I made it through the wilderness,

Somehow I made it through.

Didn't know how lost I was

Until I found you.

I was beat, incomplete,

I'd been had, I was sad and blue

But you made me feel,

Yeah, you made me feel

Shiny and new!

— Like a Virgin

From the album of the same name by Madonna

He couldn't bring himself to destroy the marble sculpture as he had planned. Instead he bequeathed it to the town, and Milford happily put it on display in the lobby of Town Hall. Nevertheless, Robbie was all too glad to be rid of the thing, dusting his hands of lonely idolatry forever.

"You did WHAT?"

Níu grinned the grin of an elder monkey: wise, satisfied, full of cheek.

"I told them to ignore you. They quickly passed the message on to every elf in the country."

Robbie fumed. Before he could launch into a full-on verbal assualt:

"You needed to learn your lesson, young man. You flew off in a rage to search for love and a home and a family, without appreciating that they were already right under your nose."

Sportacus beamed at Robbie, squeezing his hand.

"Fear not, though," Níu said placidly. "Now they know of you, your grandmother, uncle, aunts and cousins are eager to meet you. I'm sure you'll find time to visit. If not, your granny will make time for you… she's always been quite the old battle-axe."

His granny was a battle-axe. Even the mere thought of this filled Robbie with affection.

"You know," Stephanie interjected, reclining against him, "it totally makes sense in a lot of ways that you're an elf. Like the fact that you always managed to fool us all behind those costumes."

"Not to mention fighting off that plant," he murmured pensively, pulling up the hem of his trouser-leg to examine the scar that was still embedded in his shin.

"Speaking of which," Stephanie asked, "how is my great-grandmother's lilac plant?"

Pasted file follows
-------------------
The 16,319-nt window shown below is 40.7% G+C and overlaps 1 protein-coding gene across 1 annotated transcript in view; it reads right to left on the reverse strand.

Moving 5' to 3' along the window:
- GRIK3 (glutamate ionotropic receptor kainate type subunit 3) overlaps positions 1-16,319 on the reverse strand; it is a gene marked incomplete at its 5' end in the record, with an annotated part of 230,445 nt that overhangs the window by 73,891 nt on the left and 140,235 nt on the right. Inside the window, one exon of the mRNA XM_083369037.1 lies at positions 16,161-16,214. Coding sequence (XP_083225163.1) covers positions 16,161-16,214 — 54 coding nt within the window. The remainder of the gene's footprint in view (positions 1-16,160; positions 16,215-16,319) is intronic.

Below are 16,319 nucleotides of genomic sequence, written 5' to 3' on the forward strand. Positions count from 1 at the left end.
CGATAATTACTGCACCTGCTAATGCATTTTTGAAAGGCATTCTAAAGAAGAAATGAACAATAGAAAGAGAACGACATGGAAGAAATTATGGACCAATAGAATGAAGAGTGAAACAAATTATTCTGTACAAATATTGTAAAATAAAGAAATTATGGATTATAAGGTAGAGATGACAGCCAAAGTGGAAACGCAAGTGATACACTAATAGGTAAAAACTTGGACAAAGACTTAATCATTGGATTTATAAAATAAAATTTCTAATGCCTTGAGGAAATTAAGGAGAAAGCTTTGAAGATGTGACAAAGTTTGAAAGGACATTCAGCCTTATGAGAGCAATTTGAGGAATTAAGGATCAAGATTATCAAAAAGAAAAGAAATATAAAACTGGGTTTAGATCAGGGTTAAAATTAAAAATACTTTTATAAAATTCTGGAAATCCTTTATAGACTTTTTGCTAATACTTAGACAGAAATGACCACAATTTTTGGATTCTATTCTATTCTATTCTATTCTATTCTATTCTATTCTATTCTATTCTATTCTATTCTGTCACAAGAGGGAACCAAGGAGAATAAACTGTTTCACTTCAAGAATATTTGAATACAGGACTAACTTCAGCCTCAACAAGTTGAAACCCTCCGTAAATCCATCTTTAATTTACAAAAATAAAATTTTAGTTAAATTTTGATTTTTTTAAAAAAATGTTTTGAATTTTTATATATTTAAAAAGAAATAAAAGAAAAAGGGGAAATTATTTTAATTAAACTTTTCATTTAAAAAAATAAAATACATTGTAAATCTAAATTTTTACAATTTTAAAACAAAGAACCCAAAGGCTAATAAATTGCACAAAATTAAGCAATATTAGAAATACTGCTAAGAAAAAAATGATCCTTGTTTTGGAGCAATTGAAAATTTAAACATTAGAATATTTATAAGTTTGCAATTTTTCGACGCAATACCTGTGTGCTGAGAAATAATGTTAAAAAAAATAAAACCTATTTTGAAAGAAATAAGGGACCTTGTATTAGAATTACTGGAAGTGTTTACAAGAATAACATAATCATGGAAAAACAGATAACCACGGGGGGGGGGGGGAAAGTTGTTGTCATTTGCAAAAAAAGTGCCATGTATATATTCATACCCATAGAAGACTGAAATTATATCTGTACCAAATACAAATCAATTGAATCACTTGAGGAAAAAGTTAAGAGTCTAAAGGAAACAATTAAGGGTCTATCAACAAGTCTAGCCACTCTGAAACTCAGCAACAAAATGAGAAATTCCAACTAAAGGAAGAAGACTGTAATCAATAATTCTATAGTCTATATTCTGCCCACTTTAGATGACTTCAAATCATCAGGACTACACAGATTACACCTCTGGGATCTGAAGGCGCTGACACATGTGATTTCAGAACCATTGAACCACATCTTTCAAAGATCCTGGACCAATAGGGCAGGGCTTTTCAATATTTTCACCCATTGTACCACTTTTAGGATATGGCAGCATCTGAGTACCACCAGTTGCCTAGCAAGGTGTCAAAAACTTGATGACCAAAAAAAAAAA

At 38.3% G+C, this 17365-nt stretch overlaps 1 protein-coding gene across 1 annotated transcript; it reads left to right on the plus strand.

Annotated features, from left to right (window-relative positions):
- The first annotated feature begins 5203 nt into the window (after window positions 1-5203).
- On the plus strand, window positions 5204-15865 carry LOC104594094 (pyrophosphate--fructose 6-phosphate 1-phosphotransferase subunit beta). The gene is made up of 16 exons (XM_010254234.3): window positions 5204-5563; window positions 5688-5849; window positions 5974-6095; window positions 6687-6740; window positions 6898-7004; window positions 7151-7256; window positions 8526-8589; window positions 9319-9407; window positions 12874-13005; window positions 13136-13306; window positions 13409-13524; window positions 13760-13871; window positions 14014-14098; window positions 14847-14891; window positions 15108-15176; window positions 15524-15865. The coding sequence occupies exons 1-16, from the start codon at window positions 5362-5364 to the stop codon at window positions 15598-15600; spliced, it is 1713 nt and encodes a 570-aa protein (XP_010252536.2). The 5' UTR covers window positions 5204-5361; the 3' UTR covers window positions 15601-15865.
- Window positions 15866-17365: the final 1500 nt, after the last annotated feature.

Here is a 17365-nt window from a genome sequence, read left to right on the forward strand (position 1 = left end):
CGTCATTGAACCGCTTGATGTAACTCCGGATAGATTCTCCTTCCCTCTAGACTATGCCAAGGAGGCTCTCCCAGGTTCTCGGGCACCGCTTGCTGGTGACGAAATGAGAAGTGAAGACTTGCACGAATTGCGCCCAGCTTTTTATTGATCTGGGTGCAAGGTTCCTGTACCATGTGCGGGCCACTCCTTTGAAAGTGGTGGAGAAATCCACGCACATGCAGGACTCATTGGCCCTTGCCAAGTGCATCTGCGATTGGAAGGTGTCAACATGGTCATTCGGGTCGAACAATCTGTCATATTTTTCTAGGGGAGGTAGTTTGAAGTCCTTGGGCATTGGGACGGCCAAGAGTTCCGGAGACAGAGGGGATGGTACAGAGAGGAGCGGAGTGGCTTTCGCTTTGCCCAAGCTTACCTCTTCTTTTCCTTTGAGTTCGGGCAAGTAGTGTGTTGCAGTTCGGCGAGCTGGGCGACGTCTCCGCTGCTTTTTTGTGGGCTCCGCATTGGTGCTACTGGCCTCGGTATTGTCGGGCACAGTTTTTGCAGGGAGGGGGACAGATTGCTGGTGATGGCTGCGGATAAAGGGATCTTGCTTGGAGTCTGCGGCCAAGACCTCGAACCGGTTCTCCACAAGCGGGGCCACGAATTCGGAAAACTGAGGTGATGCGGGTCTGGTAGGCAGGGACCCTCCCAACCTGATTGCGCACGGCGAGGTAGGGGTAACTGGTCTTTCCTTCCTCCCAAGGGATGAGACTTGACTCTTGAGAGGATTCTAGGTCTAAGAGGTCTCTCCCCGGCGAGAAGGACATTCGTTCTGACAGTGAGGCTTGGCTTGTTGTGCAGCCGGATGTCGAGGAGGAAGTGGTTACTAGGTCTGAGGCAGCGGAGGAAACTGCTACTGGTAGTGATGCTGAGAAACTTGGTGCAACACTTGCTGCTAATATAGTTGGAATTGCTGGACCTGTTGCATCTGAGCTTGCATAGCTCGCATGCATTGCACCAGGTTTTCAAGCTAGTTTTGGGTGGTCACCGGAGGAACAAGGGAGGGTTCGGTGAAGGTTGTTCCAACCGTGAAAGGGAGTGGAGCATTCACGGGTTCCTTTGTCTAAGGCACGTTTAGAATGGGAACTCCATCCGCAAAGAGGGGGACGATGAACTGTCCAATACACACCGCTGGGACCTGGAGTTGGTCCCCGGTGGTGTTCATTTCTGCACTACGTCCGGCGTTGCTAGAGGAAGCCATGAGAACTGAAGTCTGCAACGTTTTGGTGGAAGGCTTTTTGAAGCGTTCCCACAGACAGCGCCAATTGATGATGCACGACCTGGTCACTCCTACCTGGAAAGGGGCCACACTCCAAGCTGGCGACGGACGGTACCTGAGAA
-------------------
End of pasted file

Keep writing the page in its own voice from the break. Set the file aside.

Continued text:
Robbie smiled at her. "Just fine, Pinky. And I know exactly what I want to do with it."

Before he could divulge this, Milford interrupted with another serving of sandwiches for the group.


A special area was arranged in the middle of Lazy Park. A ring of posies and bluebells half-encircled the patch of rich soil.

Once the hole had been dug deep enough, Robbie lowered his mother's heart into the grave. The beautiful lilac shrub, which had withstood the loneliness and desolation of Deverhill Manor for so many years, was planted on top of it. No fancy headstone, iron statue or sculpted angels marked the place, only a small brass plaque that Bessie had commissioned.

"You've done her proud," she told the dutiful son.

Sportacus put an arm around him, allowing him to shed as many tears of exhaustion and absolution as he needed.


The elf had taken to calling his lover 'Glanni', dropping the old suffix. Because, he explained, not only was he not Italian, but to him, there was nothing 'little' about Robbie at all.

"So it was all this time, Glanni…?"

The two were knotted together upon the recliner, legs and arms coiled about one another. Sportacus slowly unravelled the locks of heavily-gelled black bangs that were twisted around his fingers.


"All this time we've known each other. You've really loved me that long?"